A couple of months ago Lorenzo Cifonelli asked me if I could introduce him to Joe Morgan next time Lorenzo was in London. Perhaps, he asked, we could even have lunch together. Finally – last Friday – we managed to make it happen.
“I’m such a great admirer of your work” they both said, almost as one. Perhaps I should have expected that, given Lorenzo’s request and Joe’s stated respect for Cifonelli product, but it was still a relief. This was clearly going to go well.
Indeed, most of the time it was hard for myself and Romain (Lorenzo’s assistant) to get a word in edgeways. Joe is loquacious at the best of times, but with the catalyst of Lorenzo’s child-like enthusiasm the conversation ran at double speed. There was feverish discussion of buttonholes, chest cuts, trouser heights, tropical cloths and the order in which a well-known client commissioned his 20 suits.
We talked about the direction in which Joe has sought to take Chittleborough & Morgan since Roy’s retirement, with a group of young craftsmen and a wealth of new ideas – such as his fabric boutonnieres, collared and cloth-backed waistcoats, and bespoke casual clothing. And of course the growth of Cifonelli, including its acquisition of small tailors and imminent expansion of ready-to-wear.
Joe was particularly interested to hear that the tailors at French houses are full-time employees, unlike English tailors that are effectively freelance. If you have a unique style and exacting requirements, as Joe has, it is hard to find and train tailors. Lorenzo has none of those problems; but then again, without the flexibility of the English system, small houses like C&M would find it hard to exist.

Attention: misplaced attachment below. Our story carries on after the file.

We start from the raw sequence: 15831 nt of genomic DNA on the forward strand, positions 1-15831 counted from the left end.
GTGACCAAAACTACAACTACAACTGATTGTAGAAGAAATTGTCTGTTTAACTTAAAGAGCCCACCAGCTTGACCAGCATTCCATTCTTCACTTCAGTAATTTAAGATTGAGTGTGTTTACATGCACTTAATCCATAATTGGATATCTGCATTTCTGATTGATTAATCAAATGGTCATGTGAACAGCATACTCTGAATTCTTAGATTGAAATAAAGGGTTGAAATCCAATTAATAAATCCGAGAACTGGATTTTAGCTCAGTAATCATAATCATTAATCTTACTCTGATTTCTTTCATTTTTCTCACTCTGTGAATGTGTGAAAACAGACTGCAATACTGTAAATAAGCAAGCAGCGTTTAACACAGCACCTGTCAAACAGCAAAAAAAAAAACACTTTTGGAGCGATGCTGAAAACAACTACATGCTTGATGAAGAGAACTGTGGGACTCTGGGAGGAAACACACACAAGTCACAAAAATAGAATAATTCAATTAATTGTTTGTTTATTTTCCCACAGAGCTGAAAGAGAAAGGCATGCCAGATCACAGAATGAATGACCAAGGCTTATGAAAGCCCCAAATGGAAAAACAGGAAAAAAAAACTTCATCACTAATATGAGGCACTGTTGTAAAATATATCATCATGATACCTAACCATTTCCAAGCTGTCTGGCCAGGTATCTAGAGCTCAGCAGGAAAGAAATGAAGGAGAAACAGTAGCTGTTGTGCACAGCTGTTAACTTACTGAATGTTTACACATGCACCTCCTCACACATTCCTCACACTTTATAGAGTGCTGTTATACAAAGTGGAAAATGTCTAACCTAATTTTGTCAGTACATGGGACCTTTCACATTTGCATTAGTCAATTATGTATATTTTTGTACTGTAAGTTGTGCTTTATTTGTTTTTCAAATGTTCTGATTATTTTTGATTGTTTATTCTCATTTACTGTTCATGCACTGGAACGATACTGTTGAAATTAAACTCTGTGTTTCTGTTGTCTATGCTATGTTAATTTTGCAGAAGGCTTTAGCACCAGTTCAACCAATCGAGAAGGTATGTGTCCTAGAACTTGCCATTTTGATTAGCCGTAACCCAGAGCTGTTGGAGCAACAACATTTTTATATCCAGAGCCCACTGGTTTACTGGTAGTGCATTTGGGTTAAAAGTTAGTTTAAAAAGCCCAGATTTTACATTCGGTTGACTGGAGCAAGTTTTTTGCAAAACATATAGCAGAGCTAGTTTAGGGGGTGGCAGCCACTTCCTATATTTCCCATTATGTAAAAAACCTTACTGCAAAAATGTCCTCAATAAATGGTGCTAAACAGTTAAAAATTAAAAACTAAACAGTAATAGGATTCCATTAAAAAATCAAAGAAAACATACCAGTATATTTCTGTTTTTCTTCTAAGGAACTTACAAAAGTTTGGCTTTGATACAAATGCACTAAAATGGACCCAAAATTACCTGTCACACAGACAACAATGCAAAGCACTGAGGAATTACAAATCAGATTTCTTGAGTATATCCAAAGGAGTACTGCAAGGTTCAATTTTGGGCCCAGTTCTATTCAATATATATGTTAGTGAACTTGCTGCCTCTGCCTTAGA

Other conclusions: men wear cloths that are too light (of course); the quality of RTW suiting has increased in recent years; and tailors must present their end product as well as a RTW outfitter, to survive – they cannot hide behind the label ‘bespoke’.
At points both men were embarrassed by the compliments of the other. Joe called Lorenzo’s restless approach “an inspiration”, while Lorenzo swore Joe should have the largest shopfront on the Row. I would go further. But I don’t want to embarrass them even more.
(Apologies for the terrible picture – iPhones, blinking, wine glasses…)